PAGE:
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Art @dolescent member crush: Jillian Chilingerian

Oct. 22, 2020
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This is a weekly series where we feature our incredibly talented Adolescent members and their work! Sign up here to join the Adolescent Membership and be part of the @ family!

Oh hey, Adolescent! This Thursday, we’re here to introduce you to Jillian Chilingerian—a 21-year-old creative living in Fresno, CA. Jillian is a senior at George Washington University studying International Affairs, and she loves learning about different cultures. She uses her platform to unravel misunderstood perspectives in media. For our newest Member Crush, we asked Jillian about her podcast, highlighting Armenian stories, and being in a rural town during COVID.

Adolescent Content: Tell us a little bit about yourself! Where are you from? How old are you? How are you spending your time these days?

Jillian Chilingerian: I’m 21 years old and live in Fresno. I’ve been working on my podcast, Offscreen with Jillian and Sophia, I did a virtual externship with my dream company, United Talent Agency, and now I’m interning with my other dream company, Walt Disney Television for ABC30 News. It's a nice hybrid of doing work from home and then going on location to shoot stories on locals. The podcast is two Armenian women discussing the intersectionality of social issues and media. I’m a film and TV enthusiast and critic, and Sophia is a musician. Our heritage influences our story selection and the way we approach things. Our goal is to have important conversations that unravel misunderstood perspectives in music, television, film, and everything in between. My goal is to transform Offscreen into a lifestyle brand.

Adolescent: How has 2020 changed your work and style?

Jillian: I love [talking to] people from different backgrounds and learning about their perspectives. Some episodes we have done are “How the Entertainment Industry Failed Megan Fox,” “The Rise of Latin Music,” “The Beastie Boys: Party Bros to Activists,” and “Why Representation in Award Shows Matters.” 2020 has given me the time to finally launch a podcast properly and take the time to invest in the message, audio engineering, scripting, brand, and so much more… I want to inspire others to call [for a change in] the status quo in the media industry. We did two episodes over the summer to help amplify Black voices in [media, and] with the news in Armenia, we’re encouraging our listeners to donate and using our platform to educate them on the ongoing issue and highlight Armenian creatives. Every day I try to figure out how I can put [issues] into a podcast, Instagram post, or blog article. 2020 has also taught me I don’t need to be at a certain company or have a certain job to be able to do what I’m doing, which is very liberating.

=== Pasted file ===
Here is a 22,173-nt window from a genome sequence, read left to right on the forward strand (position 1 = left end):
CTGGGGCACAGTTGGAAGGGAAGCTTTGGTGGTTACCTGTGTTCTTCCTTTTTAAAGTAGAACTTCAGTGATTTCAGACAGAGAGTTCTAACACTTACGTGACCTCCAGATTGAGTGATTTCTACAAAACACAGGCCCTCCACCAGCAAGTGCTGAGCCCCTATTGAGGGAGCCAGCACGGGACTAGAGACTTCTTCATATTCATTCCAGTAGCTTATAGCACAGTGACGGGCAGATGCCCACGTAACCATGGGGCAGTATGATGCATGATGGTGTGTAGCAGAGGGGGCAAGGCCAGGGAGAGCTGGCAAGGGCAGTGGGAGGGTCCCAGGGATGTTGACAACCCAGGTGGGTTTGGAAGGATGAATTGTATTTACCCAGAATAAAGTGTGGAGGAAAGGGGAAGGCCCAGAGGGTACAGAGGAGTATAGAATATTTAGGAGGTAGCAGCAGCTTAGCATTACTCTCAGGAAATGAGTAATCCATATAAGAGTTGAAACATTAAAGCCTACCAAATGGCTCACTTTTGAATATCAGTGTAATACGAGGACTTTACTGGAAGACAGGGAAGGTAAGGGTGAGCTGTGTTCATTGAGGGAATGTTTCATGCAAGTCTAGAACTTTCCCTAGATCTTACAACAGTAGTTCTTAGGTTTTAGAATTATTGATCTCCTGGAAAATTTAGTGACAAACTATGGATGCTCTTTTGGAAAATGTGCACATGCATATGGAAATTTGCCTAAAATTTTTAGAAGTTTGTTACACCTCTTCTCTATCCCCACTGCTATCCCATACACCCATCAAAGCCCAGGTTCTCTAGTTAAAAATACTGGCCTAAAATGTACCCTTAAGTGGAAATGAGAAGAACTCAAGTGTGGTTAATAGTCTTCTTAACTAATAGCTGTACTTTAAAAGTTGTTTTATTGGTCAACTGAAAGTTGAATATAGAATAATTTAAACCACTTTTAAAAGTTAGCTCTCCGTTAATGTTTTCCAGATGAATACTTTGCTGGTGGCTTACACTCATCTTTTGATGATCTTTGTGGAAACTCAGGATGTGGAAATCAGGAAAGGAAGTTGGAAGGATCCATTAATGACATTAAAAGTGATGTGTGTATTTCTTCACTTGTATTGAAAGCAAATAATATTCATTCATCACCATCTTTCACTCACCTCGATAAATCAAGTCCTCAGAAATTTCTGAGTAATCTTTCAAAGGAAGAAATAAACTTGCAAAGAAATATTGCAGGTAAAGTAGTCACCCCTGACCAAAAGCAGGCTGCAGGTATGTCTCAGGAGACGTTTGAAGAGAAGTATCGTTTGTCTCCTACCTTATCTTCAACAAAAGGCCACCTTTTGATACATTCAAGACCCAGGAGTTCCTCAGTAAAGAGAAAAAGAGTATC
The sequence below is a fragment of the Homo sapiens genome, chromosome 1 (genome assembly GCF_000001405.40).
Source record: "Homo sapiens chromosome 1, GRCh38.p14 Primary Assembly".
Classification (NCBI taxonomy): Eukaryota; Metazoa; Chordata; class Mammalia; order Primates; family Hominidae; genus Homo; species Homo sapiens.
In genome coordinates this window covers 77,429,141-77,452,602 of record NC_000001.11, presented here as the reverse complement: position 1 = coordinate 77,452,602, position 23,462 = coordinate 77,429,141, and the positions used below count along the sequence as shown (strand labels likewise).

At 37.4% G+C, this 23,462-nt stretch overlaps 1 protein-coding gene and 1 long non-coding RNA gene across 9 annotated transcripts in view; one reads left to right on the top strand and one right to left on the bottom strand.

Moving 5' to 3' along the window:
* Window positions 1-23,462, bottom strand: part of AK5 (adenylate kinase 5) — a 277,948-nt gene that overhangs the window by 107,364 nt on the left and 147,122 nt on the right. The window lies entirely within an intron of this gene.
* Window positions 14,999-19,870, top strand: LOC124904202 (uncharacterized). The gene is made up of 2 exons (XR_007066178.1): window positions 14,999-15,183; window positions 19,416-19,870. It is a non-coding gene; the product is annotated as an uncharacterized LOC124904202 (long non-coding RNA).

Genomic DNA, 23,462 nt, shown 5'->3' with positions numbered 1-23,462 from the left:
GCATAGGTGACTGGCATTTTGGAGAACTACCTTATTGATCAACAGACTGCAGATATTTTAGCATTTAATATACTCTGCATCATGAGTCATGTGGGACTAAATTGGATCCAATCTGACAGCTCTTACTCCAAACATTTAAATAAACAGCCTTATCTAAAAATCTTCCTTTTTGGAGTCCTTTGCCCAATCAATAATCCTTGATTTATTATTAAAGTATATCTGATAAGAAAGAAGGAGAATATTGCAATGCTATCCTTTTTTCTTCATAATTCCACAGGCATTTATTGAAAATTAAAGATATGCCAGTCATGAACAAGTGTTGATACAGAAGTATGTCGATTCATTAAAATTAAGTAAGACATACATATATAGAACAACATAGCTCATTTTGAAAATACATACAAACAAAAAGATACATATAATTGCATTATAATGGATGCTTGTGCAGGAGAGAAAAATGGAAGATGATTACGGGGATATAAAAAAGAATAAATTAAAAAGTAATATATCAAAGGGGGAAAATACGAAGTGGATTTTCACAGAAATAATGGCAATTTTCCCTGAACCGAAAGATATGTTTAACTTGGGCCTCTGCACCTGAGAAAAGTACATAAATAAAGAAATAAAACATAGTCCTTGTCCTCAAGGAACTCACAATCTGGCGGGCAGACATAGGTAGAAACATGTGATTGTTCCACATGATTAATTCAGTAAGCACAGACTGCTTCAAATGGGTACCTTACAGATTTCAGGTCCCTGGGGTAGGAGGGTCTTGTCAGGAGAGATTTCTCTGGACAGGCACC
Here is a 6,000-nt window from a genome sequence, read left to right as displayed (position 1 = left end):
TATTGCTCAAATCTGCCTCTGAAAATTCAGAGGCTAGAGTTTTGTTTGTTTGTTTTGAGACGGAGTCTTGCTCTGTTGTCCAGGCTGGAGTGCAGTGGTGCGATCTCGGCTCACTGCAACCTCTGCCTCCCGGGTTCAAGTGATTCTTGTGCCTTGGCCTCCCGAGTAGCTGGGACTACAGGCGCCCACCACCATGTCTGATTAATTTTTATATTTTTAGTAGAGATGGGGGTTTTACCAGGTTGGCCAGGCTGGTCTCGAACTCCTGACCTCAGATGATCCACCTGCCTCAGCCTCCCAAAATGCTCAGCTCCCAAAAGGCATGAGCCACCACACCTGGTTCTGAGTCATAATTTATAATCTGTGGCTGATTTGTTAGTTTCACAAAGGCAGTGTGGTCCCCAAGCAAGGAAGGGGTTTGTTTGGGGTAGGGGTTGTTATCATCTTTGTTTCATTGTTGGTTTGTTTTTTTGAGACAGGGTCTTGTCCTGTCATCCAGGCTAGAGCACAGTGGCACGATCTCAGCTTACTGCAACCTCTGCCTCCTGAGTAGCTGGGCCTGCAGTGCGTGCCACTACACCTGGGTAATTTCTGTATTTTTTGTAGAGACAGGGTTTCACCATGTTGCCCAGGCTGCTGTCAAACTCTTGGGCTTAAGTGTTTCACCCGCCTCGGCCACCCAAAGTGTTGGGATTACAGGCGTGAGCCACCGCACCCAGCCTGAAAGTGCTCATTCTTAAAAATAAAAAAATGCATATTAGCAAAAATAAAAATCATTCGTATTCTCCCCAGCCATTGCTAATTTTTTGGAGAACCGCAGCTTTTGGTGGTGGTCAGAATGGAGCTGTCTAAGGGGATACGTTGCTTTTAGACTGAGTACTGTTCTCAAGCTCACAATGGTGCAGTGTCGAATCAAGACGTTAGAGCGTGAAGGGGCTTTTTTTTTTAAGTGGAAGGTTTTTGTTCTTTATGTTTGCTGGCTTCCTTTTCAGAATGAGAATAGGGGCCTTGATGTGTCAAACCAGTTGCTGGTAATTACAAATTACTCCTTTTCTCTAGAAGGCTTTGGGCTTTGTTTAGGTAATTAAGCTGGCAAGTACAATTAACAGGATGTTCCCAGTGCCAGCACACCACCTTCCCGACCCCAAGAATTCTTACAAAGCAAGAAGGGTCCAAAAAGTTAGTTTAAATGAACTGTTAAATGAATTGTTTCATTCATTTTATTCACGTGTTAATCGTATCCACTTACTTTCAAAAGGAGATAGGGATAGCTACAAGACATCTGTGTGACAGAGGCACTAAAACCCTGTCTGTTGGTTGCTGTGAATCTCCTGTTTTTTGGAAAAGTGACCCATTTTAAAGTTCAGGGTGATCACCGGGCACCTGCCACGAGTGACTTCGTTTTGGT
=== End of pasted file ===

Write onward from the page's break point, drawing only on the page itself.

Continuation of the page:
Adolescent: Can you tell me about your creative process?

Jillian: My content stems from me being curious and searching the internet to see if someone has written or commented on what I’m thinking. I hope to create a place that drives culture and where people can find accurate information in one place. My creative process comes from all the media I consume. I’m always watching YouTube videos, movies, and TV, and reading articles. I like to go back into archives and do deep dives on people or topics I admire or was confused by when I was younger. 

Adolescent: How does being in Fresno, CA affect your work?

Jillian: Being back home in rural Fresno versus D.C. was hard to adjust to in the beginning, but the slowness of the town has helped me breathe and take on projects I’ve always wanted to do and start establishing my media brand. I can't go on walks to think like I did in D.C. or go work at a coffee shop to write, but weirdly since being home a lot of opportunities have opened up for me. This time has taught me that I don't need to be in a specific location or company to do what I want to do. I’ve done a lot of networking from home and have established my own little work area. My town is often overlooked, especially during the pandemic and fires, and it gives me the motivation to continue to amplify underrepresented voices. Since being home the conflict in Armenia has happened, and it’s been nice to be around other Armenians I grew up with and reconnect. Being around my culture more has led me to make content geared toward Middle Eastern representation. I love the small businesses and how connected I am to people with stories here. 

Adolescent: What’s it been like being an Adolescent Member?

Jillian: Being part of the Adolescent community has been amazing. I love being able to feel like part of a community during these times of isolation and see all the inspiring work people my age have made recently, from launching podcasts to magazines to making short films. In Fresno, I’m not around a lot of creative people—so being able to connect with them through Adolescent has been amazing. The opportunities to work with brands are really cool, too.